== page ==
US braced for 'active' terror plot
US counter-terrorism officials are chasing a credible but unconfirmed al Qaida threat to use a car bomb on bridges or tunnels in New York City or Washington.
It was the first word of an "active plot" timed to coincide with the sombre commemoration of the terror group's September 11 attacks a decade ago that killed nearly 3,000 people.
Counter-terrorism officials were investigating the threat as police in New York and Washington said they would increase their already stepped-up staffing levels in light of the recent intelligence.
Law enforcement officials were pursuing three people who may be travelling to the US or who have recently entered the country, based on the detailed information received by the US intelligence community late on Wednesday, officials said.
The intelligence suggested that al Qaida planned to car bomb one of the two cities that were hit 10 years ago.
Vice President Joe Biden said that there was no confirmation that anyone had travelled into the US for such a plot although the tip came from a credible source. "There's no certitude," he said. "The thing we are all most worried about is what they call a 'lone ranger,' a lone actor, not some extremely complicated plan like it took to take down the World Trade towers," said Mr Biden.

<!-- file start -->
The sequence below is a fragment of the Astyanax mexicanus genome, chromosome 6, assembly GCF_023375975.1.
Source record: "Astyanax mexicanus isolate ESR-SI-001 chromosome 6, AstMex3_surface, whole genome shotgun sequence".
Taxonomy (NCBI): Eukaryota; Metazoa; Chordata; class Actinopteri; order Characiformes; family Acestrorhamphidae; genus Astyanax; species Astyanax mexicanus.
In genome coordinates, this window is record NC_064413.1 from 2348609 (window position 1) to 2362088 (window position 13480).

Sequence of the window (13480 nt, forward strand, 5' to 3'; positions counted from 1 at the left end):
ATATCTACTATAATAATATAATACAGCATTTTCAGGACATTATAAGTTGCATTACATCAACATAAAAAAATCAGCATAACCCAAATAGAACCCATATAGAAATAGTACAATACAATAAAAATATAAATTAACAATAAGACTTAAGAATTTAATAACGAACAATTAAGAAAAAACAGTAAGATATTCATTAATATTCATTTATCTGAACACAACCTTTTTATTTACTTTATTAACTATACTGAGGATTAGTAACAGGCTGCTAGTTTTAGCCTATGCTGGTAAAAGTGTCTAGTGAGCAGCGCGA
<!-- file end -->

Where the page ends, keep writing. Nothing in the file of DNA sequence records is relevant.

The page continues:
The threat came in a single piece of information and was so specific - and came at such a time of already heightened alert - that it could not be ignored, officials said.
A US official said the source of the terror tip indicated that al Qaida's new leader, Ayman al-Zawahri, was involved in planning the plot. But the official also said that many in the intelligence community question that and other aspects of the source's information.
Several hundred military and civilian workers gathered at the Pentagon for a sombre 9/11 ceremony in the courtyard, near where Flight 77 slammed into the building nearly 10 years ago.
US defence secretary Leon Panetta told the crowd that violent extremism remains a deadly threat, and "we are dealing with their threats as we speak". Mr Panetta offered no details on the latest threat. But he said the operation that took out Osama bin Laden made "a very clear point to our country and to the world: that nobody attacks this country and gets away with it".